Winter percussion travels to Ohio for its first WGI competition

May 1, 2015 — by Claire Chou and Gwynevere Hunger

Winter percussion elevates its performance this year, reaching nationals.

Thirty winter percussion members traveled to Dayton, Ohio, to attend the Winter Guard International (WGI) competition for the first time during Spring Break, placing 11th in the semifinal round of Scholastic Open Division and 22nd in the nation. 

The WGI competition is divided into three divisions based on skill level: A Class, Open Class and World Class. Each class also has scholastic and independent subdivisions. This system separates percussion groups to be with similar skilled level groups in their own division.  
Due to the lightning and rain storms in Dayton, students were  unable to warm-up properly before their performance in preliminaries.  As a result, they placed just 0.4 points better than the group below them to secure the last spot in the semifinals. 
“We had a good run, but it was not the best we could do,”  senior snare drummer Alice Huang said. “I thought we would not make [semifinals].”
After semifinals, the winter percussion group was able to watch the final round. This competition was held in a basketball arena that holds 13,000 people.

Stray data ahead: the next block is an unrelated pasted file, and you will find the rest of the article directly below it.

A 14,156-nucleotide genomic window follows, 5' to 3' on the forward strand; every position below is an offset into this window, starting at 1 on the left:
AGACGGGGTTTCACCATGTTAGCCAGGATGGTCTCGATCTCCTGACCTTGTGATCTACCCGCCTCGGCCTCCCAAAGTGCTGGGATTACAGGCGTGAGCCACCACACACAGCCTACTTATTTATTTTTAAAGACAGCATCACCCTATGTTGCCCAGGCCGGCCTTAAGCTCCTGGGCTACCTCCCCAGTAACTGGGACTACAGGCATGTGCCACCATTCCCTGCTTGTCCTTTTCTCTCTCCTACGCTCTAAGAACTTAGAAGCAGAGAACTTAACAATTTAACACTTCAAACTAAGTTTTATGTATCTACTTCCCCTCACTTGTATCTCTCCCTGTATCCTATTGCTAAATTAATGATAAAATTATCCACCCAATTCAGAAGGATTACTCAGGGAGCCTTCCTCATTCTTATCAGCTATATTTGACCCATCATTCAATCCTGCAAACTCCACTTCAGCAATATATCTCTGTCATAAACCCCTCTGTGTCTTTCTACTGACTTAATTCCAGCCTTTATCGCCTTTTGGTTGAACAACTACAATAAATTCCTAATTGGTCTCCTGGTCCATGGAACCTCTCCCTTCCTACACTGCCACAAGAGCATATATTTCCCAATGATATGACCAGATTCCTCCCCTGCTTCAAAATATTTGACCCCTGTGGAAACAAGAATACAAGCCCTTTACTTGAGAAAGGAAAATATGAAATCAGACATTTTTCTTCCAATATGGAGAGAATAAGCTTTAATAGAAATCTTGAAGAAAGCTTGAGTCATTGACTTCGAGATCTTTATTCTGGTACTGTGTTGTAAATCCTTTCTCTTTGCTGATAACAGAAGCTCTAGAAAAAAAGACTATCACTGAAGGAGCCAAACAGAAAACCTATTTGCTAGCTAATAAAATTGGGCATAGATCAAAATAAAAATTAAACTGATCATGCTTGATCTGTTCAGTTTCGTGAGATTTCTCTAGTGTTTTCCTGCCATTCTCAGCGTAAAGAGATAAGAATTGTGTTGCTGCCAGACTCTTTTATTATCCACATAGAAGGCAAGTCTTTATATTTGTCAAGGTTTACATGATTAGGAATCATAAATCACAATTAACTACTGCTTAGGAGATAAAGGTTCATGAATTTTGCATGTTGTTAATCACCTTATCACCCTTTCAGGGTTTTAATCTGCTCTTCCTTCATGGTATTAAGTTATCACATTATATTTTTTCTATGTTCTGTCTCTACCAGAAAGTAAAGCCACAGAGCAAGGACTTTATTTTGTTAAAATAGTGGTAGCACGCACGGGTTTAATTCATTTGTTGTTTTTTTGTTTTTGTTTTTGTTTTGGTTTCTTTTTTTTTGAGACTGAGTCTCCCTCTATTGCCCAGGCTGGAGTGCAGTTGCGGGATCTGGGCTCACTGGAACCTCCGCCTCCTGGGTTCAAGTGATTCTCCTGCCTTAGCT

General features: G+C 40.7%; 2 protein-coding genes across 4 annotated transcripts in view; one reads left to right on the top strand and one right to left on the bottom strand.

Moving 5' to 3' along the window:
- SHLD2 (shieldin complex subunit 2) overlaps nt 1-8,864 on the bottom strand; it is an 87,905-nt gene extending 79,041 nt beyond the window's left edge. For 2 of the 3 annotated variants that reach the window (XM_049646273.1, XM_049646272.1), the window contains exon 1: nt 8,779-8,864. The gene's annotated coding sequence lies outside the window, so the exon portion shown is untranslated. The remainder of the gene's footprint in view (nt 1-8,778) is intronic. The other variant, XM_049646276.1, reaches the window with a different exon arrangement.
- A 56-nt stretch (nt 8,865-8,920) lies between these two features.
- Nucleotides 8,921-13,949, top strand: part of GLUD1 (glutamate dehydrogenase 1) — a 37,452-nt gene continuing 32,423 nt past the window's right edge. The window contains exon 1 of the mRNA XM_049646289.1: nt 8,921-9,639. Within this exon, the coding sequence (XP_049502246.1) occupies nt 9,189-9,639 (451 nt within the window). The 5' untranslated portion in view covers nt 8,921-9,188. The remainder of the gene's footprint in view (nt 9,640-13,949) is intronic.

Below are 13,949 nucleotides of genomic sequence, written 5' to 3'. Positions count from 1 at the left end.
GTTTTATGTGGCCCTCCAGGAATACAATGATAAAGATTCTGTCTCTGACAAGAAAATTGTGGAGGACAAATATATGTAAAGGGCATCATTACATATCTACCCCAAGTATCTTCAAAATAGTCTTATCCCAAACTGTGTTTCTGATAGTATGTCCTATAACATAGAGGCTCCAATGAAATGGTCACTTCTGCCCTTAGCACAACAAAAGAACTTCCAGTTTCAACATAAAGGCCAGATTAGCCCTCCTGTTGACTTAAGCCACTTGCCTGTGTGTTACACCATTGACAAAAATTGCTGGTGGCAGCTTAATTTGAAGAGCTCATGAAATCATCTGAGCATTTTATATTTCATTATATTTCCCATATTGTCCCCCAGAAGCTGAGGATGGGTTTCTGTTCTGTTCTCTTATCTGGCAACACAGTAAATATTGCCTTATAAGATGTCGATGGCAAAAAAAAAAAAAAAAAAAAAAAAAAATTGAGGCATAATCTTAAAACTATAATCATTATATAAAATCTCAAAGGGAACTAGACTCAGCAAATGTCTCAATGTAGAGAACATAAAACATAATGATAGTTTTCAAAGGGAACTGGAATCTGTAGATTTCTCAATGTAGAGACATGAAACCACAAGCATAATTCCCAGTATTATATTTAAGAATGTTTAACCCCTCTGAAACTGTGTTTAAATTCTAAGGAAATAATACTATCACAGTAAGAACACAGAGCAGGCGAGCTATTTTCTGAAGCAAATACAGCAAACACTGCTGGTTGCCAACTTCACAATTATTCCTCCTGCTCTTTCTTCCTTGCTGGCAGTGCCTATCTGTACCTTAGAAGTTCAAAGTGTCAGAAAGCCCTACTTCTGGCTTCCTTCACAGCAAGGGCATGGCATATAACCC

“To see the seats completely filled in a basketball court with people who share the same passion for drumming and performance created an amazing atmosphere,” junior snare drummer Sandeep Suresh said. 
Throughout the entire fall competition season, winter percussion competed in A Class, one level lower than Open Class. However, midway through the season, the winter percussion instructors unexpectedly bumped the group up from A class to Open Class in order to help prepare the team for this WGI competition in Ohio. This toughened the competition that they went up against and made it harder to win. 
According to the percussion’s instructors who wrote the show, the theme, “To Wake a Sleeping Dragon,” was created specifically for this competition. The show symbolizes the waking a dragon since it is the music department’s first time attending this competition.  
Within the show, sound narrations in the music suggest that there is a “dragon” inside each percussionist and it is up to each performer to wake their inner “dragon.” The leather uniforms, dragon-scale patterned floor and incorporation of dancers all combine to give a medieval aesthetic. 
“We made the visuals pop up with more movement and colors, so that the audience can see the dragons that we are portraying,”  sophomore dancer Iris Lu said.
This year’s percussion includes a total of 14 battery members (three snares, two tenors, five basses, four cymbals) and 13 pit percussion members (four marimba, four vibraphone, two auxiliary, two electrons and one taiko). Electronic Vocals have also been added to this year’s show. 
In order to prepare for championships, instructors this season made all members take part in an activity that they called “find your fire.” Each member wrote down specific items that drive them to perform strongly in winter percussion. The items that the students wrote down are their “fire”  and instructors encourage each percussion member to use this in every competition performance.
“The experience at Ohio was amazing because of the competition itself,” Suresh said. “It's always comforting to be in a place surrounded by people who love the same thing you do.”
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